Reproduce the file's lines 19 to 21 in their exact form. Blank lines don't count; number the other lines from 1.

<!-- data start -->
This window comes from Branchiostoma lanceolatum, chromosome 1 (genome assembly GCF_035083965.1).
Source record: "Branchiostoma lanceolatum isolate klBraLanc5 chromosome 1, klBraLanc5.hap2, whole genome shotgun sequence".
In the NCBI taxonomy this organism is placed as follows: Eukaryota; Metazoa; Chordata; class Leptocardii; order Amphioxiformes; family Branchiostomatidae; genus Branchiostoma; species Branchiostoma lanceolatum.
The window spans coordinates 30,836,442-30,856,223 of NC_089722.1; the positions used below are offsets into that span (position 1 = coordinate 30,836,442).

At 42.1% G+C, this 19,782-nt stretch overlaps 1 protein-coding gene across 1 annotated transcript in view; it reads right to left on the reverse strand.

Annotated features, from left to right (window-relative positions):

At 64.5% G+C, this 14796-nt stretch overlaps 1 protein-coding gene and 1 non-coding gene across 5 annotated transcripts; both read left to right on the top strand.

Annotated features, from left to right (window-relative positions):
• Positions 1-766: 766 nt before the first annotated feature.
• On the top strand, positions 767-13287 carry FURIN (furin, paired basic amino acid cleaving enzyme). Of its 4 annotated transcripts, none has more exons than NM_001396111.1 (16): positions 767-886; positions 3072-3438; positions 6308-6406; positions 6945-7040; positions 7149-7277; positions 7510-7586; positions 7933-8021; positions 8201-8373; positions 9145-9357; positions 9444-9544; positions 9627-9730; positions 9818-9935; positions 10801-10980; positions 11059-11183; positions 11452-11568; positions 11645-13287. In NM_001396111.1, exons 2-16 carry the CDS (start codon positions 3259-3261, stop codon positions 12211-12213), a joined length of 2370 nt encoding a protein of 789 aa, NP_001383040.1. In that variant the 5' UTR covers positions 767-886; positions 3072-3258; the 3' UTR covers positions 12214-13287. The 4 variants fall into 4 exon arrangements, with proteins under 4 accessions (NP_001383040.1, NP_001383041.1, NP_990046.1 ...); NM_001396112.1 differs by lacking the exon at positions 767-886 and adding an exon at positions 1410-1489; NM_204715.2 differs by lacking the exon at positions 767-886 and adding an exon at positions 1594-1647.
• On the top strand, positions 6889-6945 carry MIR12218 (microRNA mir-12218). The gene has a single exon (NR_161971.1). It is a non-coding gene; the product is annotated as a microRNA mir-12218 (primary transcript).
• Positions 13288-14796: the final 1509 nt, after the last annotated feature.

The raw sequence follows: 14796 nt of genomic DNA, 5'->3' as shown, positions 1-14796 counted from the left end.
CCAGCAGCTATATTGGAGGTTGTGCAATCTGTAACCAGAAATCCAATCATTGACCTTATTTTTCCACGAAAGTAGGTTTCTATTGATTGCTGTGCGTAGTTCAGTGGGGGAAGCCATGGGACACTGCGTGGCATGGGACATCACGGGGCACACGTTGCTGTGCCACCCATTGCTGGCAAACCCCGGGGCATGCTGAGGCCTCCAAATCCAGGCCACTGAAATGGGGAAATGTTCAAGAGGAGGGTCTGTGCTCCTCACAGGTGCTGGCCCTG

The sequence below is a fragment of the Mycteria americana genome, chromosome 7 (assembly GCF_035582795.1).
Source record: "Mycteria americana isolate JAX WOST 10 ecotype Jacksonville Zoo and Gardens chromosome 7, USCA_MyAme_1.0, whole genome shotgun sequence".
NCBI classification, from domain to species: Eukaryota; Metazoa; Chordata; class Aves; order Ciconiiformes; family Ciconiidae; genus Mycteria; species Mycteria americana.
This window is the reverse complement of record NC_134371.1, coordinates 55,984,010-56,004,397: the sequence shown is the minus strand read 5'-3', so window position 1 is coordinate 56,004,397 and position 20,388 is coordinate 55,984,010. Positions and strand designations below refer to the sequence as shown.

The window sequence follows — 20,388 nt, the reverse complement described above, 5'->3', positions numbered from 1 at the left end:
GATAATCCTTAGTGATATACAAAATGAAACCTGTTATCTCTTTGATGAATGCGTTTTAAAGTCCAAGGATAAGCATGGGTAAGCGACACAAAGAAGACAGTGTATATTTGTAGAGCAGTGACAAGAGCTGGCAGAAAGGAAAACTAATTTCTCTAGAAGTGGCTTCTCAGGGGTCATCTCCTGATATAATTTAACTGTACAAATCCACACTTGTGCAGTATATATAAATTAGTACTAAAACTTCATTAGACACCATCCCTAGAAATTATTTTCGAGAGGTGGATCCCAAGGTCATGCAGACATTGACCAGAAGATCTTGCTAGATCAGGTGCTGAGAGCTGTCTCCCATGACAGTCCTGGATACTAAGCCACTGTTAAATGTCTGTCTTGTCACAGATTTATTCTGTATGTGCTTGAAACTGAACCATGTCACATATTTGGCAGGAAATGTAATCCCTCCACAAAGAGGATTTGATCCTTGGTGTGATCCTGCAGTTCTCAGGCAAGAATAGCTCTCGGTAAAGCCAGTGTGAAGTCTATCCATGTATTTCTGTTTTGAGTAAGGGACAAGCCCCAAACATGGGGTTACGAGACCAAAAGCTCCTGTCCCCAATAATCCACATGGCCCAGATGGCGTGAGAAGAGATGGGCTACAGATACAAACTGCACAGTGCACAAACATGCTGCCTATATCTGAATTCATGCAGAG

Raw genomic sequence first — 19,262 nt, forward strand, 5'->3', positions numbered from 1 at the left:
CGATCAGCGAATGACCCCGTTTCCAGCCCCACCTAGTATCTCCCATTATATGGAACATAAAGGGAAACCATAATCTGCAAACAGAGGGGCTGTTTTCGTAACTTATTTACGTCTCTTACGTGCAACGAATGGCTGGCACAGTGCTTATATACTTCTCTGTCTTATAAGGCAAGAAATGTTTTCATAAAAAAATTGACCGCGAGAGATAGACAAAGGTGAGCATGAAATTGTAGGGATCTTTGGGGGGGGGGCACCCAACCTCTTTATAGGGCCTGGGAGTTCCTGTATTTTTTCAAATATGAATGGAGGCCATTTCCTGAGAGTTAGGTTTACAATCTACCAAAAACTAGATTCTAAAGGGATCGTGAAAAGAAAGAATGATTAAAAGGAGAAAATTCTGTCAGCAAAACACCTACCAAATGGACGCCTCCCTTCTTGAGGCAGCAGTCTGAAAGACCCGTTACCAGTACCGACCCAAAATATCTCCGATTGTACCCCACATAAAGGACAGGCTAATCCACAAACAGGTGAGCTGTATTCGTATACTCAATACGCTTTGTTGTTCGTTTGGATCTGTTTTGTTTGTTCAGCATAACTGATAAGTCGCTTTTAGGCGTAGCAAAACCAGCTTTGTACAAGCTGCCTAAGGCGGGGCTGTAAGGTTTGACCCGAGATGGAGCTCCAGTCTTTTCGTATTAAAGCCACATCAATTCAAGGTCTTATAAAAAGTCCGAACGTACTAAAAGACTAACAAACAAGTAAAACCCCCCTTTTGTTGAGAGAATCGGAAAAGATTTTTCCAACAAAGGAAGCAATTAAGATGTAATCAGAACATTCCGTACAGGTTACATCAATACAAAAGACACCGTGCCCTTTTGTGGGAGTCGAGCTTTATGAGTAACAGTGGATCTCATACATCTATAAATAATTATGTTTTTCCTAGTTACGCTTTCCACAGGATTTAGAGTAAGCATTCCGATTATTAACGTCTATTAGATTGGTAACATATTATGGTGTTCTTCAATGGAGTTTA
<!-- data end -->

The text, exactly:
The window sequence follows — 20,388 nt, the reverse complement described above, 5'->3', positions numbered from 1 at the left end:
GATAATCCTTAGTGATATACAAAATGAAACCTGTTATCTCTTTGATGAATGCGTTTTAAAGTCCAAGGATAAGCATGGGTAAGCGACACAAAGAAGACAGTGTATATTTGTAGAGCAGTGACAAGAGCTGGCAGAAAGGAAAACTAATTTCTCTAGAAGTGGCTTCTCAGGGGTCATCTCCTGATATAATTTAACTGTACAAATCCACACTTGTGCAGTATATATAAATTAGTACTAAAACTTCATTAGACACCATCCCTAGAAATTATTTTCGAGAGGTGGATCCCAAGGTCATGCAGACATTGACCAGAAGATCTTGCTAGATCAGGTGCTGAGAGCTGTCTCCCATGACAGTCCTGGATACTAAGCCACTGTTAAATGTCTGTCTTGTCACAGATTTATTCTGTATGTGCTTGAAACTGAACCATGTCACATATTTGGCAGGAAATGTAATCCCTCCACAAAGAGGATTTGATCCTTGGTGTGATCCTGCAGTTCTCAGGCAAGAATAGCTCTCGGTAAAGCCAGTGTGAAGTCTATCCATGTATTTCTGTTTTGAGTAAGGGACAAGCCCCAAACATGGGGTTACGAGACCAAAAGCTCCTGTCCCCAATAATCCACATGGCCCAGATGGCGTGAGAAGAGATGGGCTACAGATACAAACTGCACAGTGCACAAACATGCTGCCTATATCTGAATTCATGCAGAG

Raw genomic sequence first — 19,262 nt, forward strand, 5'->3', positions numbered from 1 at the left: